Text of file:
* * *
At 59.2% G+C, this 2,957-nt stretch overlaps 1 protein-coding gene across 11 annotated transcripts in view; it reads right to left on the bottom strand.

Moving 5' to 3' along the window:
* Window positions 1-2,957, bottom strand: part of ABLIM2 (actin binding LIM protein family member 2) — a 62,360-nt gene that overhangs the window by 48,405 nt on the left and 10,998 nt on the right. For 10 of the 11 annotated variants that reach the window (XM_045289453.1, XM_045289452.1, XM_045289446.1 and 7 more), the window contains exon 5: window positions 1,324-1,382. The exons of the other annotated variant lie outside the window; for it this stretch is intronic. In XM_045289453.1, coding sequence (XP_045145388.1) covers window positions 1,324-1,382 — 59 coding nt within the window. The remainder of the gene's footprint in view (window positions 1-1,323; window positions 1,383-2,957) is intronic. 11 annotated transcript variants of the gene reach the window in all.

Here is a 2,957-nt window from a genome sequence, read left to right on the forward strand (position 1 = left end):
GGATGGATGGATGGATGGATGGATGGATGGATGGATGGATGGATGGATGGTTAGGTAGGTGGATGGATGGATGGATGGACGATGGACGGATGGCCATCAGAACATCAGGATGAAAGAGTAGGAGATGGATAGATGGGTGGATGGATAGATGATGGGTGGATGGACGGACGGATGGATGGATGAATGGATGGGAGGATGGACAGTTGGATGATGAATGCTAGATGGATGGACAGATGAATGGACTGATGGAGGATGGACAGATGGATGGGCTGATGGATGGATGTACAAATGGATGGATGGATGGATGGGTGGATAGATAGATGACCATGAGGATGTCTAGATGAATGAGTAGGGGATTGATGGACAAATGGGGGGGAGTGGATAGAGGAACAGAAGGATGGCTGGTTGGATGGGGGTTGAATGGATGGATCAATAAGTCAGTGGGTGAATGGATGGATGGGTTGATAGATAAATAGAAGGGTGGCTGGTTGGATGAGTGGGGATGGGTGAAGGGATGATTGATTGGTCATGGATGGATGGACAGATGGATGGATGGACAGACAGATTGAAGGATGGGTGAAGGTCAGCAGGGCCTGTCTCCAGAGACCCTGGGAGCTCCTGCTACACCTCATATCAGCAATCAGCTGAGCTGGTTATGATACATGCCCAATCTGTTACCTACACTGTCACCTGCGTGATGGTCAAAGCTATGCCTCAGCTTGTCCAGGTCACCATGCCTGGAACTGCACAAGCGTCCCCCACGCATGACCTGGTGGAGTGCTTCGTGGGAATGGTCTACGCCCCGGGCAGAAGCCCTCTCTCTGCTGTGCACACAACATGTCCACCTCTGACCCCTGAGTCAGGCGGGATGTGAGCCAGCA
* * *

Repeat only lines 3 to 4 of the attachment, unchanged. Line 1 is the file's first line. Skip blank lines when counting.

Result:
* Window positions 1-2,957, bottom strand: part of ABLIM2 (actin binding LIM protein family member 2) — a 62,360-nt gene that overhangs the window by 48,405 nt on the left and 10,998 nt on the right. For 10 of the 11 annotated variants that reach the window (XM_045289453.1, XM_045289452.1, XM_045289446.1 and 7 more), the window contains exon 5: window positions 1,324-1,382. The exons of the other annotated variant lie outside the window; for it this stretch is intronic. In XM_045289453.1, coding sequence (XP_045145388.1) covers window positions 1,324-1,382 — 59 coding nt within the window. The remainder of the gene's footprint in view (window positions 1-1,323; window positions 1,383-2,957) is intronic. 11 annotated transcript variants of the gene reach the window in all.

Here is a 2,957-nt window from a genome sequence, read left to right on the forward strand (position 1 = left end):